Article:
Venezuelan Hackers Intimidate Reporters
Twitter also Used in U.S. to Spread False Information
By: Mariela Hoyer Guerrero
VIENNA, 22 Sep. 2011 – The International Press Institute is concerned about the recent hacking of journalists’ and news outlets’ Twitter accounts, both in Venezuela and in the United States.
On 3 September, three critical Venezuelan journalists, three columnists and five opposition activists were unable to access their Email and Twitter accounts because their passwords had been stolen, EFE reported.
A hacker group calling itself N33 claimed responsibility and said the attack was not ordered by the government. “Our only motivation was the illegitimate use of Twitter under the aegis of freedom of expression,” they wrote in a statement which was read on a state television channel.
“No one will stop us in the effort to … take revenge on anyone who attacks the illness of the President and the integrity of institutions”, the statement said [Venezuelan President Hugo Chávez recently underwent chemotherapy treatment for cancer]. The group, apparently speaking in support of Chávez, claimed that its victims had a total of 500.000 Twitter followers and used their accounts as a source of hate and division in the country.
Journalists Berenice Gómez, Ibéyise Pacheco and Leonardo Padrón were affected, as were humorist and columnist Laureano Marquez, politician and columnist Eduardo Semtei, social activist and columnist Jesús Torrealba, and military analyst Rocío San Miguel.
In an interview with the local El Tiempo newspaper, the hackers promised new attacks and named Alberto Federico Ravell, former director of the opposition television news channel Globovisión and current editor of LaPatilla.com, as their main target: “the jewel of the crown.” Ravell told IPI: “I have always been a political target for President Chávez. What I have done after the recent events is change all my passwords.”
Berenice Gómez told IPI that she had to open a new Twitter account, like most of the other victims. In one week her new account already counted 13.000 followers, but she was still trying to recover the 182,000 she had before. Meanwhile, her hacked account was given a new name, began to post pro-Chávez messages and lost around 30.000 followers.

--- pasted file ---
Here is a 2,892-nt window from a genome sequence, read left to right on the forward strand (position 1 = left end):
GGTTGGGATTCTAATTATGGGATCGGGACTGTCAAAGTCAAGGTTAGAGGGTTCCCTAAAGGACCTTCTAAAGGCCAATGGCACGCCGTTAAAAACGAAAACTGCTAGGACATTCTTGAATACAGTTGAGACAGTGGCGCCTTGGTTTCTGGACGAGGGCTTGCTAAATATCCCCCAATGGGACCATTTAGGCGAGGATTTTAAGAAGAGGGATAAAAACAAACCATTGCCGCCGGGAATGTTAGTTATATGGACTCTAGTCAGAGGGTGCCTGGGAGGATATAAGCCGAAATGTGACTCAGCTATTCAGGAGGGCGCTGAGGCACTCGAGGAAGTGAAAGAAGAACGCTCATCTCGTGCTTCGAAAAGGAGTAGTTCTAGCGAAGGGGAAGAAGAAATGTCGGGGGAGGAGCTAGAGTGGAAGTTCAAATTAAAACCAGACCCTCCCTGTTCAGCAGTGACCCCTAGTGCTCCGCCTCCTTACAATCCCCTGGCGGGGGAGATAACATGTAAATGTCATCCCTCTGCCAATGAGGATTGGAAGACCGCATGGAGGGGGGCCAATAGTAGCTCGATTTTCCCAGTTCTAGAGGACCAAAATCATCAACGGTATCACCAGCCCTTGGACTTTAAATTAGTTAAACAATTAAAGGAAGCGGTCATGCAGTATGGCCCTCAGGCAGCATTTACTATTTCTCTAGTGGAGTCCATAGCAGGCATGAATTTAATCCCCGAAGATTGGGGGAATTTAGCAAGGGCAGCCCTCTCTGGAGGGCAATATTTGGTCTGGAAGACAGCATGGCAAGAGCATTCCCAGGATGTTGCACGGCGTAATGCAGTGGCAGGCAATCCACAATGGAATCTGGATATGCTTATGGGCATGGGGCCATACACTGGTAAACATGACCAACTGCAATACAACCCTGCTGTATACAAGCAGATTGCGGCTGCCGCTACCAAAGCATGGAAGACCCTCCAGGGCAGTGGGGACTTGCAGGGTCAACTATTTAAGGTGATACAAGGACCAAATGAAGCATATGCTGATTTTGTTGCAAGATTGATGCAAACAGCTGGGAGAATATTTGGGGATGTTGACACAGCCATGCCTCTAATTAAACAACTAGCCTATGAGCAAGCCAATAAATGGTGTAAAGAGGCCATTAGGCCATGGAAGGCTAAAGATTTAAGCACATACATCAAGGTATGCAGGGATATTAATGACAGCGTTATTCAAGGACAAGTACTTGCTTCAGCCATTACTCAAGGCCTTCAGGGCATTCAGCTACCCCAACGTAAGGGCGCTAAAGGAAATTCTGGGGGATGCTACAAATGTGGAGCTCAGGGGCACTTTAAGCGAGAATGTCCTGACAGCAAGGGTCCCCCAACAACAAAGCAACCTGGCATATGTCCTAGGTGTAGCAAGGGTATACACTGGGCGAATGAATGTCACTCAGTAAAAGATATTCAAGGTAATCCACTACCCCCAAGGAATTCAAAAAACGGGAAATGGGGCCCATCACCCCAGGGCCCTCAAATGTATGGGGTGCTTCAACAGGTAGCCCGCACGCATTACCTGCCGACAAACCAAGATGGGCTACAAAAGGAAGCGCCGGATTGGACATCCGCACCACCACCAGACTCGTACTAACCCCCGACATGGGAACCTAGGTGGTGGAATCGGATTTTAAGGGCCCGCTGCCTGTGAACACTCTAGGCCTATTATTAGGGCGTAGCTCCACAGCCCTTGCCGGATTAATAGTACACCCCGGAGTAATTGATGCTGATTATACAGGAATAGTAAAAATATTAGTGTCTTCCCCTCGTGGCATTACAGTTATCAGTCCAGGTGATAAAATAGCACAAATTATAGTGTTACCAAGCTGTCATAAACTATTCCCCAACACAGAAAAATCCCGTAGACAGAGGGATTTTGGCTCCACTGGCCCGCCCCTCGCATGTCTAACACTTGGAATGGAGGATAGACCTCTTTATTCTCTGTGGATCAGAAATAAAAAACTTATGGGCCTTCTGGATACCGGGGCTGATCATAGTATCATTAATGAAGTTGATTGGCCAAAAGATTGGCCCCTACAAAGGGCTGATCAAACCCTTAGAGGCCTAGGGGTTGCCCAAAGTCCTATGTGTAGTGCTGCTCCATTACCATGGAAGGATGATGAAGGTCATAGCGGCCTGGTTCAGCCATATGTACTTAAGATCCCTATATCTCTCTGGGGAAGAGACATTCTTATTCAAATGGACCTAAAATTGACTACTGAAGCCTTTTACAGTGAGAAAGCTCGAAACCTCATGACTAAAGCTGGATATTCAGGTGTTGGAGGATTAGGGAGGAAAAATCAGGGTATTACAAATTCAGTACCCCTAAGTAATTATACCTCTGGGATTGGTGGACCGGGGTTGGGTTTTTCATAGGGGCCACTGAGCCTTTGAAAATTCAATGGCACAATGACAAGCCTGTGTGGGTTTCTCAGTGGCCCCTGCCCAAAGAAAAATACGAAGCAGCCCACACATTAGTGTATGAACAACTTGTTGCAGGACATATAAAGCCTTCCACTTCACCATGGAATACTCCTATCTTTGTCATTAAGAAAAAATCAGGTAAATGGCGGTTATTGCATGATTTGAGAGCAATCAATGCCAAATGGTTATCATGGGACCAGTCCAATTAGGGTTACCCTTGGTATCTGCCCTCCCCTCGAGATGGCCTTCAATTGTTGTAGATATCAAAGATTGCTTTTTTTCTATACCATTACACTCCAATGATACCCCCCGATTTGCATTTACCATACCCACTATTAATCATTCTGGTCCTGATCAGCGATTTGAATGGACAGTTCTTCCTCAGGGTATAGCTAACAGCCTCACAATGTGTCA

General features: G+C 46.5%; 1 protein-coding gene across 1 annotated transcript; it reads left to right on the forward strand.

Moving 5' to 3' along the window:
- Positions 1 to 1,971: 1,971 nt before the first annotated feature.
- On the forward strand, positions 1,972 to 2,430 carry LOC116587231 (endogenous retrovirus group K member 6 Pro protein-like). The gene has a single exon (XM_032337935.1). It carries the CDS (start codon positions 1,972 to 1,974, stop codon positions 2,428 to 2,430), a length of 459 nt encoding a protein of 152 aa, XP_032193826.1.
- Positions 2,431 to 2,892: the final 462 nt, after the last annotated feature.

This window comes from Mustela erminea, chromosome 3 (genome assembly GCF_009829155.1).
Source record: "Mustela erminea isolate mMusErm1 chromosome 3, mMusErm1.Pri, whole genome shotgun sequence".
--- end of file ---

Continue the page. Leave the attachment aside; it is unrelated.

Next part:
In Gómez’ case, the hackers called her, recorded the conversation and then posted it on the Internet. “The information you have here is dirty,” the hacker said on the phone. “You have intelligence information. That is illegal.” When she denied this, and said she had nothing to be sorry about, he called her a liar and told her that they would publish the information. He said he intended to give her the account back, but after the conversation ended he did not do so.
“They were trying to force a change in my reporting,” Gomez told IPI. “They said the information I had in my accounts would cause me problems, but what scares me now is that they know who gives me information. They could take advantage of that and intimidate, prosecute or even kill my sources. After being a journalist for 30 years, for me it is sacred to protect my sources.”
She added that she was professionally received when she requested an investigation at the Scientific, Penal and Criminal Investigative institution. She gave them the names and telephone numbers of the alleged hackers. Meanwhile, she contacted Google and managed to block her Email account, but she has not received any answer from Twitter’s headquarters.
Silvia Allegret, president of the Venezuelan National Guild of Journalists, told IPI that confidentiality, honour and reputation should be respected, as enshrined in the national Constitution and in the Universal Declaration of Human Rights: “It is striking that the government has not given a clear response to such actions,” she said. “Instead, the state channel broadcast a statement from the hackers and recordings of telephone conversations of important people in the country. This is extremely serious.”
Allegret expressed regret for the fact that because of the hacking, the victims’ relationship with sources was damaged, as was their ability to gather information. In addition, their followers no longer have access to their news. “Again, freedom of expression and information is being violated,” she stated.
IPI Press Freedom & Communications Manager Anthony Mills called for an investigation and requested that those responsible for the hacking be brought to justice. He said: “No one should be allowed to use Twitter to intimidate journalists. We are extremely concerned at the fact that the hackers appear to have obtained information about the journalists’ sources. Reporters have the right and duty to protect sources; these acts endanger them.”
In a separate incident, on 9 September hackers calling themselves The Script Kiddies accessed the NBC News Twitter account and posted false messages reporting an aeroplane attack at Ground Zero in New York, the Los Angeles Times reported.
“Breaking news! Ground Zero has just been attacked. Flight 5736 has crashed into the site, suspected hijacking. More as the story develops”, was the first tweet. Three more messages followed, including one saying it was not a joke and another one taking responsibility for the hacking. Twitter cancelled the hackers’ account and afterwards gave it back to NBC.
Meanwhile, in Mexico, the bodies of two young people were found hanging from a bridge in the border city of Nuevo Laredo, the Knight Center for Journalism reported this week. “This is going to happen to all of those posting silly things on the Internet”, was written on a poster close to the bodies, as a warning for those citizens who use social media to report on crime. The message was signed by the Los Zetas criminal gang.